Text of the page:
Torch stopped abruptly, bracing himself. His hips dropped underneath me as he clamped his tail tightly against his legs. The oxen bawled and stopped as well, dropping to the ground despite the discomfort of the yoke.
"Raiders?" asked Albrin.
"I don't know, sir," replied Kith. "I wouldn't think they'd bother old Torch, not after the campaigns he's -"
The earth bucked and heaved beneath us. Kith's gelding let out soft little murmurs of distress, his dun coat darkened with the sweat of fear. After a bare moment the animal's noises were hidden by the roar of the earth's anger. The sound was indescribable. An immense tree dropped not an arm's length from us, but I didn't hear anything when it hit because of the earth's incredible roar.
After a moment, the shaking slowed. The magic which had consumed me eased and I could breathe again. A rumble drew my attention to the southern peaks of the mountains surrounding our valley. Silvertooth Mountain slid downward, almost gently. The noise of it was quieter than the earthquake, distant - until it fell across the pass with a thunderous crash, blocking the King's Highway. The earth shook again.
The second time wasn't as bad, but it seemed to go on longer. Albrin's horse had been dumped on her side as the earth buckled beneath her, but during the lesser shaking the mare regained her feet. When the second quake stopped, I could feel only the barest hint of magic.
Except for Hob's Mountain, Silvertooth had been the tallest peak surrounding the valley. Now it looked as if someone had kicked it into old Fortress, which was itself leaning aside. As we watched dust rose from the fall, gradually obscuring the new landmark from view.
"This is a day of ill omens," said Talon soberly, his hands steadier than his voice as he reassured the oxen.
I couldn't see Kith's face, but Albrin looked as if he'd just seen the end of the world. The oxen heaved themselves to their feet. The resultant jostling of the wagon knocked the blanket aside and I stared into Caulem's dead eyes. My world had ended before the earthquake.
The smith spoke softly to the oxen and they threw their weight behind their harnesses. The wagon passed us and Torch sidestepped closer. Kith leaned over with the reins in his teeth, and pulled the blanket back into place.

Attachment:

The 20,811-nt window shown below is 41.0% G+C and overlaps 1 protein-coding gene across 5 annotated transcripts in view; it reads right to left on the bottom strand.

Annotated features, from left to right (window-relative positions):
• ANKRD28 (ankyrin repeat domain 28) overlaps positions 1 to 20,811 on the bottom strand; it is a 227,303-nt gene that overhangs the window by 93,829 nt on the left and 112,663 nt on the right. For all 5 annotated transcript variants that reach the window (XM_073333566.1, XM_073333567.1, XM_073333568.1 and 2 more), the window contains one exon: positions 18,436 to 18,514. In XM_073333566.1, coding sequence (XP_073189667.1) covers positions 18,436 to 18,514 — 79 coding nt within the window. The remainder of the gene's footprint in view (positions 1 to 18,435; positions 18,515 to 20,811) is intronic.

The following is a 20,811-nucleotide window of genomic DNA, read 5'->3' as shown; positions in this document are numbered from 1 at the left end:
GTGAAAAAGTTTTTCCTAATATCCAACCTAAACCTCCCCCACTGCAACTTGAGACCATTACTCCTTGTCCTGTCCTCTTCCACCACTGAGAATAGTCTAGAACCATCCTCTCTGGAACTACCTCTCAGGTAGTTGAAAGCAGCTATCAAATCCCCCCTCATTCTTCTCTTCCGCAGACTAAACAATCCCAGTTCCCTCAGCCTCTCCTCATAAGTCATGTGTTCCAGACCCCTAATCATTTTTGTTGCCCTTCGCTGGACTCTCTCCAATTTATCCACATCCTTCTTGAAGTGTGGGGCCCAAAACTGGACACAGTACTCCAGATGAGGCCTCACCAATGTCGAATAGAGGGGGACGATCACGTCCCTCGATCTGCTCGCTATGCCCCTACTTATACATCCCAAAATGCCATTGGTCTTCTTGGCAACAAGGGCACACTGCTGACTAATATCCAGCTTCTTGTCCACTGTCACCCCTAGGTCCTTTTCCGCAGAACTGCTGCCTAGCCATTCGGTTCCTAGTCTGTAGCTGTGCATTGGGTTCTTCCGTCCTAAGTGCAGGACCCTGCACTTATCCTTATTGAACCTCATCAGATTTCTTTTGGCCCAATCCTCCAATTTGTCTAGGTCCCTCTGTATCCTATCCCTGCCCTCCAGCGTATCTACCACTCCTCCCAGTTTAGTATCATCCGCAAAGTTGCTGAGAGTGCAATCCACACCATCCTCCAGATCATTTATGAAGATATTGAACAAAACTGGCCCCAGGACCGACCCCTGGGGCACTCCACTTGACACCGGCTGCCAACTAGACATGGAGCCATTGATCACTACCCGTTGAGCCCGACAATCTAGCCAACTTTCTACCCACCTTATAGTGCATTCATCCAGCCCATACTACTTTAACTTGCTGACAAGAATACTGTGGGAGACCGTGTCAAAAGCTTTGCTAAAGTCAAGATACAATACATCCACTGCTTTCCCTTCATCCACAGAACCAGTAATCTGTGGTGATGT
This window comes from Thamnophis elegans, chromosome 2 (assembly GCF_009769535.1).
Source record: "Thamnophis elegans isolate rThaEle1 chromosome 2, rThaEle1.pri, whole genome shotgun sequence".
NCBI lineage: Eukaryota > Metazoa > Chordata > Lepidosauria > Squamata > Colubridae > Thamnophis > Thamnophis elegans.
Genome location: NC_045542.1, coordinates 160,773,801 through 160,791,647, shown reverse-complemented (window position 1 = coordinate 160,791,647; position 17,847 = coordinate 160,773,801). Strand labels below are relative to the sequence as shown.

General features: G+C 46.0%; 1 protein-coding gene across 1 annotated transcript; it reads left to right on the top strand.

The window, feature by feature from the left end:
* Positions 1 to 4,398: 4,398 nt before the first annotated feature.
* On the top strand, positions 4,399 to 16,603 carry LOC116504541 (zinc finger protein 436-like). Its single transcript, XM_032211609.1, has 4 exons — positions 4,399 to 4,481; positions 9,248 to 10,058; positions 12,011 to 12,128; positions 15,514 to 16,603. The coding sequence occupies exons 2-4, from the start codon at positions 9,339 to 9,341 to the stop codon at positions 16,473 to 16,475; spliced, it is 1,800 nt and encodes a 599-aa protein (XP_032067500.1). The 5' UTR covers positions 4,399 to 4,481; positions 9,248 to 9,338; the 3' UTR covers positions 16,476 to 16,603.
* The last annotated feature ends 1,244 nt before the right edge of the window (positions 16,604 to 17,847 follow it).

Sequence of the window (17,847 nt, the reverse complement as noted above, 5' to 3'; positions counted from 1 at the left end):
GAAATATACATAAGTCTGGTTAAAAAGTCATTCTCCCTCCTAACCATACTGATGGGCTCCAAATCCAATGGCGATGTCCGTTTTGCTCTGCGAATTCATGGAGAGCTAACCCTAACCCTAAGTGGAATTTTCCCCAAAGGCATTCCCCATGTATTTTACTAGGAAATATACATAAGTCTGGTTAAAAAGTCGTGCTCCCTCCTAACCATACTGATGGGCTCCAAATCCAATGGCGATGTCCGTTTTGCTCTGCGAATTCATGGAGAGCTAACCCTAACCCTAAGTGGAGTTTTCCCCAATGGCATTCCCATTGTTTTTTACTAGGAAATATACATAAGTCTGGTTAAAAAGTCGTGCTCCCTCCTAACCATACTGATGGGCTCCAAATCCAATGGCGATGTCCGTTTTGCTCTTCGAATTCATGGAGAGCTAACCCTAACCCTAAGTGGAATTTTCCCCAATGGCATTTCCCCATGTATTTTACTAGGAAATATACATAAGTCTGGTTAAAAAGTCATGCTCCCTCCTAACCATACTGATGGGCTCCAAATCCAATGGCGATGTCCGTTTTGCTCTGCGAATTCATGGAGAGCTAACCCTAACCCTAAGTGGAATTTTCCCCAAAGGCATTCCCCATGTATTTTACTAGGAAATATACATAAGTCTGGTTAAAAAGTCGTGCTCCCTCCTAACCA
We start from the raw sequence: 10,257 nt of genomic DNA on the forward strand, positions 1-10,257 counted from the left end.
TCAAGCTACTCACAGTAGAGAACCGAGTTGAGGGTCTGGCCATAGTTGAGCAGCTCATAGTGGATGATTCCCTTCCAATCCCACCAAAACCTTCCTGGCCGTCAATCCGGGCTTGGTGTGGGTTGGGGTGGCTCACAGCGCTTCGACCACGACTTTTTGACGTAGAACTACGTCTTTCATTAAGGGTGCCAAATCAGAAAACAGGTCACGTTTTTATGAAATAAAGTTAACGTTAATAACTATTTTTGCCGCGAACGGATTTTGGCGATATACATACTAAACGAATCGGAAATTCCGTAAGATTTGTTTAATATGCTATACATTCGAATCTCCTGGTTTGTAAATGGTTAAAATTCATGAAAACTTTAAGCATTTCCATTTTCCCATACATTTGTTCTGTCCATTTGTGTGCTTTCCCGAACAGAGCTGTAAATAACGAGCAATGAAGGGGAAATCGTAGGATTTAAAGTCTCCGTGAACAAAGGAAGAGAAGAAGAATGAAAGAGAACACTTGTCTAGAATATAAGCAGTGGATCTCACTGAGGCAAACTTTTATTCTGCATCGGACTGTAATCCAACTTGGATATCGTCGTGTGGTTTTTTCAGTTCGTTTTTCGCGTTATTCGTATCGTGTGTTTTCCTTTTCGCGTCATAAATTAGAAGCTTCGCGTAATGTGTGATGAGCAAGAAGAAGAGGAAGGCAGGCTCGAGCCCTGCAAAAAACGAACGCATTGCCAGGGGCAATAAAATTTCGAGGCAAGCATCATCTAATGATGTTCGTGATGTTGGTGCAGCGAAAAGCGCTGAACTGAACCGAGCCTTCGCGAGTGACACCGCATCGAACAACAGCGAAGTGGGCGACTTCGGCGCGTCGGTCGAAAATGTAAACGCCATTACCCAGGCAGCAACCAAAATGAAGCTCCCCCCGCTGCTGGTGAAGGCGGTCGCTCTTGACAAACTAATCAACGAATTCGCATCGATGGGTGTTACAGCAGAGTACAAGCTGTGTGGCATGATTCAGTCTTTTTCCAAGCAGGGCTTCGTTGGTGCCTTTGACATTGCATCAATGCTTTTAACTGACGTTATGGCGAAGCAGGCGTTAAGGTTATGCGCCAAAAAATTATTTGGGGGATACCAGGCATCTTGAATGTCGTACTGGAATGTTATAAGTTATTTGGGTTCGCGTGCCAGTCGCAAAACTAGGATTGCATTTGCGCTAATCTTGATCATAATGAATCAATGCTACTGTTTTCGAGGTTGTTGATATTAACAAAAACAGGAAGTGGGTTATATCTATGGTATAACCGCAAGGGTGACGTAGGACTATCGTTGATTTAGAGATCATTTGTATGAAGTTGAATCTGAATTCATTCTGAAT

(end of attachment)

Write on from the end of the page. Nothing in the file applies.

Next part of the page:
We followed the trail by Soul's Creek until after it forded the creek and turned to parallel the river. For the first few minutes of travel, the view of the river was blocked by thickets of willow. When the willow thinned out, it wasn't the animals that called a halt this time.
"By the gods," whispered Albrin hoarsely, forgetting we had been worshiping the One God for the last few generations.
Where the river had formerly run, there was nothing but the deep channel it had cut. Soul's Creek emptied into the rocky riverbed, and flowed where it would. Fish flapped weakly in the muddy river bottom, their gills fluttering uselessly in the open air.
"It will come back," I said involuntarily. For a moment the sight was more real than the shifting horse underneath me. "By tomorrow night it will flow with mud, but next week the water will rush freely."
Albrin gave me an odd look with a hint of coldness in his eyes. "What do you know of this, Aren?"
I gripped the back of Kith's shirt tightly and shook my head. "I need to talk to the elders," I whispered. "Can we hurry?"
Before we reached the narrow bridge over Canyon Creek, the sky had darkened ominously. Great clouds traveled south to north, though the more usual direction was west to east. A fine powder drifted down like dry snowflakes.
"Ash," I said.
"From a fire?" asked Albrin, who'd been riding nearby since we'd seen the empty riverbed.
"No," I answered, shivering a little. "Bodies."
After that Albrin dropped away from us. The space between Kith and me and the rest of the group became noticeable. I understood how they felt; if I could have gotten away from me, I would have, too.
The women and children of the village were standing in clusters along the edge of the river when we came into Fallbrook - as they might well have been. But, the river had been gone for a while by then, so they were ready to be distracted by the contents of the oxcart.
Albrin told them about the raiders, and sympathetic murmurs seemed to surround me. Someone tugged me off the horse, but I clung to Kith's stirrup tenaciously.
"The elders," I said.
Albrin, who'd just dismounted nodded, and said grimly. "Go with them. It will be a while before we can call them together. Planting must go on."
So I allowed myself to be hustle-bustled into the warm inner sanctuary of the inn's kitchen by Melly, the innkeeper's wife. Everyone called her that, thought the innkeeper had little to do with the inn. He spent his days tending his turnips, carrots, and aristocratic pigs whose pedigrees were longer than Lord Moresh's.
The inn had three sleeping rooms for infrequent travelers and several dining and drinking rooms which were in use much more often. Food and drink were paid mostly by barter, though Lord Moresh and his armsmen paid in hard currency. My Father said Melly made little more than she spent, but it kept her happy.
Melly lived up to her legendary charity by settling me in front of a vast bowl of her husband's turnips.
"Here, child, keep busy at there if you like - or leave them. But your Gram always said busy hands are life's great healers." Then she shooed everyone else out of the room, closing the door behind her as she left.
I took out the first turnip and concentrated on skinning the whole thing without breaking the peel. Apples were easy, but turnips required real skill. Melly's knife was sharp and it slid easily over the tuber. It required all of my attention and no thought so it worked very well to take my mind off of what had happened - and what I feared was going to happen.